Preservationists Try to Save Historic Fort St. John

Built in 1808, historic Fort St. John remains in severe disrepair despite a years-long preservation campaign led by Margaret “Sunny” Schiro.

Fort St. John, also known as Spanish Fort, is located on the west bank of Bayou St. John near the shore of Lake Pontchartrain. The successor to a number of earlier forts on the site, this structure was built in 1808, when Bayou St. John was at the height of its importance to the city as a transportation route.¹ In 1823, the fort was decommissioned and sold to resort developers, who incorporated the site into a new hotel complex named the Pontchartrain Hotel.² More hotels and restaurants soon followed, and the area grew into a popular antebellum destination for New Orleanians in the mood for gambling, bathing, and other amusements.³ Over the years, attractions on and around the site, which at the turn of the twentieth century included an amusement park, accelerated the historic fort’s deterioration. In the 1970s, Margaret “Sunny” Schiro, wife of former New Orleans mayor Victor H. Schiro, mounted a passionate campaign to halt the deterioration and vandalism of the fort and to restore it for future generations. Working with several lakefront neighborhood groups, including the Lake Vista Woman’s Club, Mrs. Schiro hoped to convert the site into a park and open-air museum.⁴ She did successfully nominate Fort St. John to the National Register of Historic Places, where it was listed on February 11, 1983, but her broader aims to protect and restore the fort were never fulfilled, and today it continues to decay.⁵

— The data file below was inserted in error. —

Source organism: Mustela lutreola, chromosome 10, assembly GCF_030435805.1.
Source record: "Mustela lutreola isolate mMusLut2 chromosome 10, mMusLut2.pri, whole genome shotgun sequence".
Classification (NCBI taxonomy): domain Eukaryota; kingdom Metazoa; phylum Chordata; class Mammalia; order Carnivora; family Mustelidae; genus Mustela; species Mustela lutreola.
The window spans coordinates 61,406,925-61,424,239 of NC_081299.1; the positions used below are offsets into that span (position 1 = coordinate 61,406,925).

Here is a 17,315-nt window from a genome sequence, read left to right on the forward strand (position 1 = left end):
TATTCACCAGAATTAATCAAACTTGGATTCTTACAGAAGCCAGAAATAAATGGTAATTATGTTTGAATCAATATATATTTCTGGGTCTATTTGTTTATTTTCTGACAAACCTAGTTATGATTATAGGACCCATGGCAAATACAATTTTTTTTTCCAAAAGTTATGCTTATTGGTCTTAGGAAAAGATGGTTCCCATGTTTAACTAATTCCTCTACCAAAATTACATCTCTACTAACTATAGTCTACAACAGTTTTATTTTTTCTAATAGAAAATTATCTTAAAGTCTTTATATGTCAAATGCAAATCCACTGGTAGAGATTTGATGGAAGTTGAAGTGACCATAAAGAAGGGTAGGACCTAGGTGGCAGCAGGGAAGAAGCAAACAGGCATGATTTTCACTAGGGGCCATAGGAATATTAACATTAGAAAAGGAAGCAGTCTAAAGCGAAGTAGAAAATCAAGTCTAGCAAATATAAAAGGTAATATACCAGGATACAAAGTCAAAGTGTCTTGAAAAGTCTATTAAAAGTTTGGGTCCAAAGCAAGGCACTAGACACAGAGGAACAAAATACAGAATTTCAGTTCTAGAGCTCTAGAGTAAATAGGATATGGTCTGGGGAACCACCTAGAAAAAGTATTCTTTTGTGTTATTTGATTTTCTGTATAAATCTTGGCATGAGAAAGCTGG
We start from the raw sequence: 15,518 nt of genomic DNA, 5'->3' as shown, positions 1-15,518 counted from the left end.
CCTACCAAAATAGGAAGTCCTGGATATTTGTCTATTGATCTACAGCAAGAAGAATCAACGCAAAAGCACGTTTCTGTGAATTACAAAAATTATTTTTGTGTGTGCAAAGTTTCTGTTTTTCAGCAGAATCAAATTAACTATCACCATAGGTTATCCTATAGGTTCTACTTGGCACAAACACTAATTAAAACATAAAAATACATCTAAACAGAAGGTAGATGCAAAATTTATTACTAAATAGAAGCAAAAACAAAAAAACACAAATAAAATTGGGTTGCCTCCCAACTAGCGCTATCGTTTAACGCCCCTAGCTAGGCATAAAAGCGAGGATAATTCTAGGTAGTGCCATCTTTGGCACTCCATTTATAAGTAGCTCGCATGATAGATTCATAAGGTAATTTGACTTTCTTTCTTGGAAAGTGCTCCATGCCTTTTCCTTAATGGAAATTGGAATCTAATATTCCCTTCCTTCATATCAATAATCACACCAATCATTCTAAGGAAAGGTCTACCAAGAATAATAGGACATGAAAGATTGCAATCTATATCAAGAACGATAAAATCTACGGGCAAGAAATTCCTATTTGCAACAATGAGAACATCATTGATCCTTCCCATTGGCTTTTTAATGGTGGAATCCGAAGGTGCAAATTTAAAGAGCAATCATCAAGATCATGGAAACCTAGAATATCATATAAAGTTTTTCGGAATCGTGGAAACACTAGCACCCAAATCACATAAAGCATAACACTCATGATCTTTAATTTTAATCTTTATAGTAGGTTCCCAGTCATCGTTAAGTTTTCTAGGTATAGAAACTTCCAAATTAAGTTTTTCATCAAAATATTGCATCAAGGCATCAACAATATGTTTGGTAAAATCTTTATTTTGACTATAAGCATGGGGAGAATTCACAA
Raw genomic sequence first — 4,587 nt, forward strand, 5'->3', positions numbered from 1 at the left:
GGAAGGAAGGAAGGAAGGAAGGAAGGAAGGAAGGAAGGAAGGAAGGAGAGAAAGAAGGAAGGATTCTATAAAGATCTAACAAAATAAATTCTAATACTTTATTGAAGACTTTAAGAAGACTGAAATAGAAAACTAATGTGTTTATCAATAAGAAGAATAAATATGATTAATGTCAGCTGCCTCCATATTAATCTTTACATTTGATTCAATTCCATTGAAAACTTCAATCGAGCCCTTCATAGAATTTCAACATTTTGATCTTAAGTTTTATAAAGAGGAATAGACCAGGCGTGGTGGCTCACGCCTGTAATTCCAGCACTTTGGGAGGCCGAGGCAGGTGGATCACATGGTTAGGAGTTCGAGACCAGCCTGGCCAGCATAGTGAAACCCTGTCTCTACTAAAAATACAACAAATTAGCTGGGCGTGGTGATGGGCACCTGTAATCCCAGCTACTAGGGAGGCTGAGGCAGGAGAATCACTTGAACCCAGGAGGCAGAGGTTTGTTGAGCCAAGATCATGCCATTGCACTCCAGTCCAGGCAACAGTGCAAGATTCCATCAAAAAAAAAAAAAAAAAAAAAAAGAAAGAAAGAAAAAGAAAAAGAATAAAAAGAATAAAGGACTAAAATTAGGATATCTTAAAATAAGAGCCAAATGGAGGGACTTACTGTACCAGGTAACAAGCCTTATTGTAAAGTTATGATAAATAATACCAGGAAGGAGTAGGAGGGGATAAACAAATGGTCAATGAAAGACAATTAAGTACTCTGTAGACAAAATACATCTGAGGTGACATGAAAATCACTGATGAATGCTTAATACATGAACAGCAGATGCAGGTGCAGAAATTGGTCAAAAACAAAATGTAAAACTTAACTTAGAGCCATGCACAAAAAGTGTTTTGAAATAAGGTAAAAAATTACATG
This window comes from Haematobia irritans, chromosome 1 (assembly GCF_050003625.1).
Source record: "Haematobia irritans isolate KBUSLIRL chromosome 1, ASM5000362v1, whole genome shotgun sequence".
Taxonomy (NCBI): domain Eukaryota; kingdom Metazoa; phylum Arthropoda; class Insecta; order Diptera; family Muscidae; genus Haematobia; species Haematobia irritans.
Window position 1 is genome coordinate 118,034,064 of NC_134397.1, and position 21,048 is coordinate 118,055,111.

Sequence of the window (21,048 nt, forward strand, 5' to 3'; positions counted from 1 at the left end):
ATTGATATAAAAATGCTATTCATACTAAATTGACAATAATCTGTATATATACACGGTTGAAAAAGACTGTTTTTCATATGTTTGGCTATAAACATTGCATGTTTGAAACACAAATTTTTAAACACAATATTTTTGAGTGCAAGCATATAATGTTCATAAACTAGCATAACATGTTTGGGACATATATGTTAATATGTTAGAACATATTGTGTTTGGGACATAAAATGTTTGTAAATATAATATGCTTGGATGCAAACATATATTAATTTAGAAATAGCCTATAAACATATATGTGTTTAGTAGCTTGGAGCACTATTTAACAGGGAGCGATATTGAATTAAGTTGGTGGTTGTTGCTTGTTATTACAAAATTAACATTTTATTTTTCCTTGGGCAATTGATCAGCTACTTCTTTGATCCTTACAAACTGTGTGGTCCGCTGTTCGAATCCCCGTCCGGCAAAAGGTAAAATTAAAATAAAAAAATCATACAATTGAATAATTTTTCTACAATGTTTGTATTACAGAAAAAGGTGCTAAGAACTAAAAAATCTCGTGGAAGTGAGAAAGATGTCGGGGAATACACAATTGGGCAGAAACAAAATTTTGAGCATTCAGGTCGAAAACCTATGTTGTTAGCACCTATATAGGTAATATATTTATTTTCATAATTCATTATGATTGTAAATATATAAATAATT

1. Louisiana State Historic Preservation Office, “Fort St. John,” Louisiana National Register of Historic Places, February 11, 1983.

2. Louisiana State Historic Preservation Office, “Fort St. John”; and James P. Baughman, “A Southern Spa: Ante-Bellum Lake Pontchartrain,” Louisiana History 3 no. 1 (Winter 1962): 7-8.

3. Baughman, “A Southern Spa,” 8-9.

4. Victor H. and Margaret G. Schiro Papers, various correspondence, boxes 84, 88, 89, 90, Special Collections, Howard Tilton Memorial Library, Tulane University; and Larry Bartlett, “Gravediggers at Fort St. John,” The Times-Picayune, October 31, 1976.

5. Louisiana State Historic Preservation Office, “Fort St. John.”


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